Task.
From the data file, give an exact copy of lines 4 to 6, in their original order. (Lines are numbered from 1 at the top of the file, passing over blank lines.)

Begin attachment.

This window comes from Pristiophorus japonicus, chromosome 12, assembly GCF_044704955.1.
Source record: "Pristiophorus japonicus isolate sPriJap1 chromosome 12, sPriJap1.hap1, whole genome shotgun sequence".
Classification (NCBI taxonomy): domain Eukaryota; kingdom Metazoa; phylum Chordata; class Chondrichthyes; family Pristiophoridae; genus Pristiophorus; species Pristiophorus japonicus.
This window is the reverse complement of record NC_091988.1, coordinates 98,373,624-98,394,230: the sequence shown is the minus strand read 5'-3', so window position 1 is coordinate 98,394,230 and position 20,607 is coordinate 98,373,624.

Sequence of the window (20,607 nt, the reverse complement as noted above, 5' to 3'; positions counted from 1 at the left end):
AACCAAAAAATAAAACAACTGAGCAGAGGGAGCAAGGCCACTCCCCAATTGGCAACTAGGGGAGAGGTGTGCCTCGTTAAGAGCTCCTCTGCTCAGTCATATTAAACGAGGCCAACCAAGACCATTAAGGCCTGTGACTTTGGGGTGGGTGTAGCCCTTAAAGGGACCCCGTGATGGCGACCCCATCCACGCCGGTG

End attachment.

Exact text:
This window is the reverse complement of record NC_091988.1, coordinates 98,373,624-98,394,230: the sequence shown is the minus strand read 5'-3', so window position 1 is coordinate 98,394,230 and position 20,607 is coordinate 98,373,624.

Sequence of the window (20,607 nt, the reverse complement as noted above, 5' to 3'; positions counted from 1 at the left end):
AACCAAAAAATAAAACAACTGAGCAGAGGGAGCAAGGCCACTCCCCAATTGGCAACTAGGGGAGAGGTGTGCCTCGTTAAGAGCTCCTCTGCTCAGTCATATTAAACGAGGCCAACCAAGACCATTAAGGCCTGTGACTTTGGGGTGGGTGTAGCCCTTAAAGGGACCCCGTGATGGCGACCCCATCCACGCCGGTG